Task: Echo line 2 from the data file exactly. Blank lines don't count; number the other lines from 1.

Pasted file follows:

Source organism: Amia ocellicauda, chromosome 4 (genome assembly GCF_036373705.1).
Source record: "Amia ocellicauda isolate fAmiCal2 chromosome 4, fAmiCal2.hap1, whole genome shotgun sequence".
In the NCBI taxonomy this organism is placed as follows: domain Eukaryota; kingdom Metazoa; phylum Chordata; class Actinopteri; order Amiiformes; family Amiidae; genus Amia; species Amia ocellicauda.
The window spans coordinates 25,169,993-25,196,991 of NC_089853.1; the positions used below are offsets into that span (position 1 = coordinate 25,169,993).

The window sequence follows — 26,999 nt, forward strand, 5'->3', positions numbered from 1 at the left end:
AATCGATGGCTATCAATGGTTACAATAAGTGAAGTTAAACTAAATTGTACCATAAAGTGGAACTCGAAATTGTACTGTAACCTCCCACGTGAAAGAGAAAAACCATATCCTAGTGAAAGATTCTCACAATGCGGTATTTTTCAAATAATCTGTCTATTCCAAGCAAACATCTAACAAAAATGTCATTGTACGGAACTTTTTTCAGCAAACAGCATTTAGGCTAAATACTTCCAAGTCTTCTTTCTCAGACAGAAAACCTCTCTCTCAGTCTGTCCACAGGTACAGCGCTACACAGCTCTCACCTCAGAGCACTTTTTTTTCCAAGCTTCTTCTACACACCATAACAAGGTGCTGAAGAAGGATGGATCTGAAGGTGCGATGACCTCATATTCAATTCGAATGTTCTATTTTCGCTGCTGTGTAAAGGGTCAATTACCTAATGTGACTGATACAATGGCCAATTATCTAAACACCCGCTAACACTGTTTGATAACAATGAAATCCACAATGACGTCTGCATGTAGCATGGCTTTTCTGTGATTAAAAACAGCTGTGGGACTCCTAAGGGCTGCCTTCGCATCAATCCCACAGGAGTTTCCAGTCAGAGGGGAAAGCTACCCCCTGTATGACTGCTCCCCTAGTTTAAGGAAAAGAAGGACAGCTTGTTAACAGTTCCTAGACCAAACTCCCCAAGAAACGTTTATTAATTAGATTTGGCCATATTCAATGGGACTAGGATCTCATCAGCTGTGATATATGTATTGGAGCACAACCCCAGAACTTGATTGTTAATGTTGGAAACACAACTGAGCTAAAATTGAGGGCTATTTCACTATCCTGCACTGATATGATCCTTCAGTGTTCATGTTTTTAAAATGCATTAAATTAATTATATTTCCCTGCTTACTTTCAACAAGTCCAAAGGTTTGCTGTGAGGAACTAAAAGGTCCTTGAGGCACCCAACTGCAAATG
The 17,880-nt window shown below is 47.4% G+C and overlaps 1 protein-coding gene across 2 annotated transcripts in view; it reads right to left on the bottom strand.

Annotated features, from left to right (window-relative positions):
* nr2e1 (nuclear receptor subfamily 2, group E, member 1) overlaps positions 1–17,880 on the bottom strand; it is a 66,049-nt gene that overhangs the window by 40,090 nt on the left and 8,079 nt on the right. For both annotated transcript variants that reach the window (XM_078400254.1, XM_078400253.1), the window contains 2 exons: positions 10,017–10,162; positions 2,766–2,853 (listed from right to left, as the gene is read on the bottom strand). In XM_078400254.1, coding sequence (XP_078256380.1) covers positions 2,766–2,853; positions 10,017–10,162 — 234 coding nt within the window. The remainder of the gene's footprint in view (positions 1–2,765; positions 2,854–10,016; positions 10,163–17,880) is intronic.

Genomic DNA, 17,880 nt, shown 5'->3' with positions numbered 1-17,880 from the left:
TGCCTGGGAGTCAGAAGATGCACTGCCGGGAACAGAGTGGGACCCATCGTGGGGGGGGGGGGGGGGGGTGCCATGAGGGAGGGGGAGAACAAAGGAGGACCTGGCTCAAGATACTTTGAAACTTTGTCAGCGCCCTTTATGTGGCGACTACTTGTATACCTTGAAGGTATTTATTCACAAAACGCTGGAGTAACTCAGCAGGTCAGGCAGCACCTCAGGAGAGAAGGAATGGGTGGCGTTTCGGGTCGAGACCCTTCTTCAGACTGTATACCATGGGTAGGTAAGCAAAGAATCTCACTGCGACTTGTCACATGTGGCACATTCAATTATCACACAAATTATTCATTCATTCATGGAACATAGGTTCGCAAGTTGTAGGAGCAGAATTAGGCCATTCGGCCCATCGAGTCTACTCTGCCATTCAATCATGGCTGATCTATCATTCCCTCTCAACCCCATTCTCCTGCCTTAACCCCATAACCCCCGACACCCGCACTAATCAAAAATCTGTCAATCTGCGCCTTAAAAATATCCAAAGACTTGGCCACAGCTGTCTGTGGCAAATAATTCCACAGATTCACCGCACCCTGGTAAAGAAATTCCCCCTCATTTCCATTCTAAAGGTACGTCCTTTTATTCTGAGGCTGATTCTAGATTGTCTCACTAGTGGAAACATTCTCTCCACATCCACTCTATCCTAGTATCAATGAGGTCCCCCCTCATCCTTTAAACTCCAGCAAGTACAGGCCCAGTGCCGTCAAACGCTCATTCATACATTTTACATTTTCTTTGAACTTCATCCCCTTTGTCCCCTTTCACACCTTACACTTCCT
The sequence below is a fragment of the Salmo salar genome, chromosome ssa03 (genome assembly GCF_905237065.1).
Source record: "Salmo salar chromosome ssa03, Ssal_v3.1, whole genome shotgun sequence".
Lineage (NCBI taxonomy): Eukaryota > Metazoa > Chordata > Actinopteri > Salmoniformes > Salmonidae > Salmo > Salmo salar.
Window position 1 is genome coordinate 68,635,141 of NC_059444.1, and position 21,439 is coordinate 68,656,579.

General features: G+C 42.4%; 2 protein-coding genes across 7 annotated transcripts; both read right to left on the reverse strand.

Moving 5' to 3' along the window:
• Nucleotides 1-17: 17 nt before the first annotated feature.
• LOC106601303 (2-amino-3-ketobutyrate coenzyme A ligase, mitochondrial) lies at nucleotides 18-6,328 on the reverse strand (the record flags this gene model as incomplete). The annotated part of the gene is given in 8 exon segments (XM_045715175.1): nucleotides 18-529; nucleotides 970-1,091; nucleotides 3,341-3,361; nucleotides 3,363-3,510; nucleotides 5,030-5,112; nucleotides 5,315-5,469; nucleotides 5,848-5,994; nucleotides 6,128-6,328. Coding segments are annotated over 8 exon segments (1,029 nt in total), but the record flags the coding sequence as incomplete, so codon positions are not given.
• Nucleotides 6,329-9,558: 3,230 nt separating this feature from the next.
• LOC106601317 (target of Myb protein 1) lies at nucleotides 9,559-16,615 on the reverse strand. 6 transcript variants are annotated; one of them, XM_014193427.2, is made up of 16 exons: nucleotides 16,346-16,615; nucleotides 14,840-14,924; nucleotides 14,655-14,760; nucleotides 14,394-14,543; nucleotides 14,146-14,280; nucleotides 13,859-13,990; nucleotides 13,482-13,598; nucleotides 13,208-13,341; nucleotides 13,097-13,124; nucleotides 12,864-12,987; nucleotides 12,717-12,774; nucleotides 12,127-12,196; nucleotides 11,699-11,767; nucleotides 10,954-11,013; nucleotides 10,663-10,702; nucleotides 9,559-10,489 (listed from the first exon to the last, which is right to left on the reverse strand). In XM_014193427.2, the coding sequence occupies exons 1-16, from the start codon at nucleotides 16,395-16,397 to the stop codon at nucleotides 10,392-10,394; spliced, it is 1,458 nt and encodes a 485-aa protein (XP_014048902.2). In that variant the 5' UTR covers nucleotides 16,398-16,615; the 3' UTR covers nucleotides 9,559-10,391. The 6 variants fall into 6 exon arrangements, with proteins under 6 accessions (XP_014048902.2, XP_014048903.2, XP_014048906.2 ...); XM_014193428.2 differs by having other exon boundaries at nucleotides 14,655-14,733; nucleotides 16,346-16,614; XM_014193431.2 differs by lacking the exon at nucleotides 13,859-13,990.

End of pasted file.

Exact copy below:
Source record: "Amia ocellicauda isolate fAmiCal2 chromosome 4, fAmiCal2.hap1, whole genome shotgun sequence".